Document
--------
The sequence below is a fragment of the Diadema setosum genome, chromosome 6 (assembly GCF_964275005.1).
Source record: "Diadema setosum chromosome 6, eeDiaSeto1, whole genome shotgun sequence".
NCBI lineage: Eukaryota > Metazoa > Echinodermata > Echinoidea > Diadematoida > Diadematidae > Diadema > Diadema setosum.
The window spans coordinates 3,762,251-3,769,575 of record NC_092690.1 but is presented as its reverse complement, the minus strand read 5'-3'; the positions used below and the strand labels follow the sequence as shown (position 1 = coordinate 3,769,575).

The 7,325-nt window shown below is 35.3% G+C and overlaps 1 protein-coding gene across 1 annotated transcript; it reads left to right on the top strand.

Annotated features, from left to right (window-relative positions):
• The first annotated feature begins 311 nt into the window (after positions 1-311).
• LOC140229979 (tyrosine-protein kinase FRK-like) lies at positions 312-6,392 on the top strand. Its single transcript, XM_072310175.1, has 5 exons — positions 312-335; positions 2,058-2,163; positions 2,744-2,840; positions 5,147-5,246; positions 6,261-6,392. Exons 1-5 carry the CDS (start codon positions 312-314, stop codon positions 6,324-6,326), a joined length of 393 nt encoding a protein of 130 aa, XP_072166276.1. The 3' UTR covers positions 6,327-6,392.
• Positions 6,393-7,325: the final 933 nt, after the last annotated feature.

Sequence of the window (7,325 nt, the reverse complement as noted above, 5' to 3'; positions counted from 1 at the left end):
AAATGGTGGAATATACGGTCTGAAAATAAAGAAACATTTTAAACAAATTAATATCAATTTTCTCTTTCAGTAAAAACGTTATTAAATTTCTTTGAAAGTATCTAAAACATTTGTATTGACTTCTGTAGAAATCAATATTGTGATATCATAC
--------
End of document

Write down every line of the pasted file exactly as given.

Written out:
The sequence below is a fragment of the Diadema setosum genome, chromosome 6 (assembly GCF_964275005.1).
Source record: "Diadema setosum chromosome 6, eeDiaSeto1, whole genome shotgun sequence".
NCBI lineage: Eukaryota > Metazoa > Echinodermata > Echinoidea > Diadematoida > Diadematidae > Diadema > Diadema setosum.
The window spans coordinates 3,762,251-3,769,575 of record NC_092690.1 but is presented as its reverse complement, the minus strand read 5'-3'; the positions used below and the strand labels follow the sequence as shown (position 1 = coordinate 3,769,575).

The 7,325-nt window shown below is 35.3% G+C and overlaps 1 protein-coding gene across 1 annotated transcript; it reads left to right on the top strand.

Annotated features, from left to right (window-relative positions):
• The first annotated feature begins 311 nt into the window (after positions 1-311).
• LOC140229979 (tyrosine-protein kinase FRK-like) lies at positions 312-6,392 on the top strand. Its single transcript, XM_072310175.1, has 5 exons — positions 312-335; positions 2,058-2,163; positions 2,744-2,840; positions 5,147-5,246; positions 6,261-6,392. Exons 1-5 carry the CDS (start codon positions 312-314, stop codon positions 6,324-6,326), a joined length of 393 nt encoding a protein of 130 aa, XP_072166276.1. The 3' UTR covers positions 6,327-6,392.
• Positions 6,393-7,325: the final 933 nt, after the last annotated feature.

Sequence of the window (7,325 nt, the reverse complement as noted above, 5' to 3'; positions counted from 1 at the left end):
AAATGGTGGAATATACGGTCTGAAAATAAAGAAACATTTTAAACAAATTAATATCAATTTTCTCTTTCAGTAAAAACGTTATTAAATTTCTTTGAAAGTATCTAAAACATTTGTATTGACTTCTGTAGAAATCAATATTGTGATATCATAC